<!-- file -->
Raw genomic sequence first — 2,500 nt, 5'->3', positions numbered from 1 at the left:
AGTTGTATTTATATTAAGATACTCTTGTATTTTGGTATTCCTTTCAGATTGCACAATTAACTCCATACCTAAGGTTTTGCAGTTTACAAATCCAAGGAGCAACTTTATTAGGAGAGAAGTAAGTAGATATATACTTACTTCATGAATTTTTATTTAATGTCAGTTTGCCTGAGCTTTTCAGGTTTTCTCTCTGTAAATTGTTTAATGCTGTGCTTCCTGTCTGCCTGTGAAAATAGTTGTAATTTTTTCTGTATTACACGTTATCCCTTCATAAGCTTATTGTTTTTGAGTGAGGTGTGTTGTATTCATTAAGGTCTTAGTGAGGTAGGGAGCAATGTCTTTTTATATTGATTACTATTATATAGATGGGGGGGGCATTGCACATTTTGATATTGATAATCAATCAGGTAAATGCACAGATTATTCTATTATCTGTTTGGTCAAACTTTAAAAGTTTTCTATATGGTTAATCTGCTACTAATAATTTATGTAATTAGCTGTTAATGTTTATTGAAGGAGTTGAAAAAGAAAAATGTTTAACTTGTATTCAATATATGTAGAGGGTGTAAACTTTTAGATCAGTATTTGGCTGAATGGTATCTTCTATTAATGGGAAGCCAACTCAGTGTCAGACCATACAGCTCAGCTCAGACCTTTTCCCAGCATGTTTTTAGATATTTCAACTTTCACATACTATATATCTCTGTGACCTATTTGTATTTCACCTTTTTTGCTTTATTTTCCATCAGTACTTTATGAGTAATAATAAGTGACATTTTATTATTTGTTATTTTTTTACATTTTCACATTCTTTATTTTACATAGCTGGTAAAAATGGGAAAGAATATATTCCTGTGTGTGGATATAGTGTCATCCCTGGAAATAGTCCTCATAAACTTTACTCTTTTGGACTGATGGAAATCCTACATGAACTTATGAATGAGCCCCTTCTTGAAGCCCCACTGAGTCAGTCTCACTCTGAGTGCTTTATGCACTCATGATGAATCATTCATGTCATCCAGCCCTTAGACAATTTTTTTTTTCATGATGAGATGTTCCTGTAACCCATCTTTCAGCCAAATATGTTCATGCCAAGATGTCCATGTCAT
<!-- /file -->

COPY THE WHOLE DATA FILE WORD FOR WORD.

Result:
Raw genomic sequence first — 2,500 nt, 5'->3', positions numbered from 1 at the left:
AGTTGTATTTATATTAAGATACTCTTGTATTTTGGTATTCCTTTCAGATTGCACAATTAACTCCATACCTAAGGTTTTGCAGTTTACAAATCCAAGGAGCAACTTTATTAGGAGAGAAGTAAGTAGATATATACTTACTTCATGAATTTTTATTTAATGTCAGTTTGCCTGAGCTTTTCAGGTTTTCTCTCTGTAAATTGTTTAATGCTGTGCTTCCTGTCTGCCTGTGAAAATAGTTGTAATTTTTTCTGTATTACACGTTATCCCTTCATAAGCTTATTGTTTTTGAGTGAGGTGTGTTGTATTCATTAAGGTCTTAGTGAGGTAGGGAGCAATGTCTTTTTATATTGATTACTATTATATAGATGGGGGGGGCATTGCACATTTTGATATTGATAATCAATCAGGTAAATGCACAGATTATTCTATTATCTGTTTGGTCAAACTTTAAAAGTTTTCTATATGGTTAATCTGCTACTAATAATTTATGTAATTAGCTGTTAATGTTTATTGAAGGAGTTGAAAAAGAAAAATGTTTAACTTGTATTCAATATATGTAGAGGGTGTAAACTTTTAGATCAGTATTTGGCTGAATGGTATCTTCTATTAATGGGAAGCCAACTCAGTGTCAGACCATACAGCTCAGCTCAGACCTTTTCCCAGCATGTTTTTAGATATTTCAACTTTCACATACTATATATCTCTGTGACCTATTTGTATTTCACCTTTTTTGCTTTATTTTCCATCAGTACTTTATGAGTAATAATAAGTGACATTTTATTATTTGTTATTTTTTTACATTTTCACATTCTTTATTTTACATAGCTGGTAAAAATGGGAAAGAATATATTCCTGTGTGTGGATATAGTGTCATCCCTGGAAATAGTCCTCATAAACTTTACTCTTTTGGACTGATGGAAATCCTACATGAACTTATGAATGAGCCCCTTCTTGAAGCCCCACTGAGTCAGTCTCACTCTGAGTGCTTTATGCACTCATGATGAATCATTCATGTCATCCAGCCCTTAGACAATTTTTTTTTTCATGATGAGATGTTCCTGTAACCCATCTTTCAGCCAAATATGTTCATGCCAAGATGTCCATGTCAT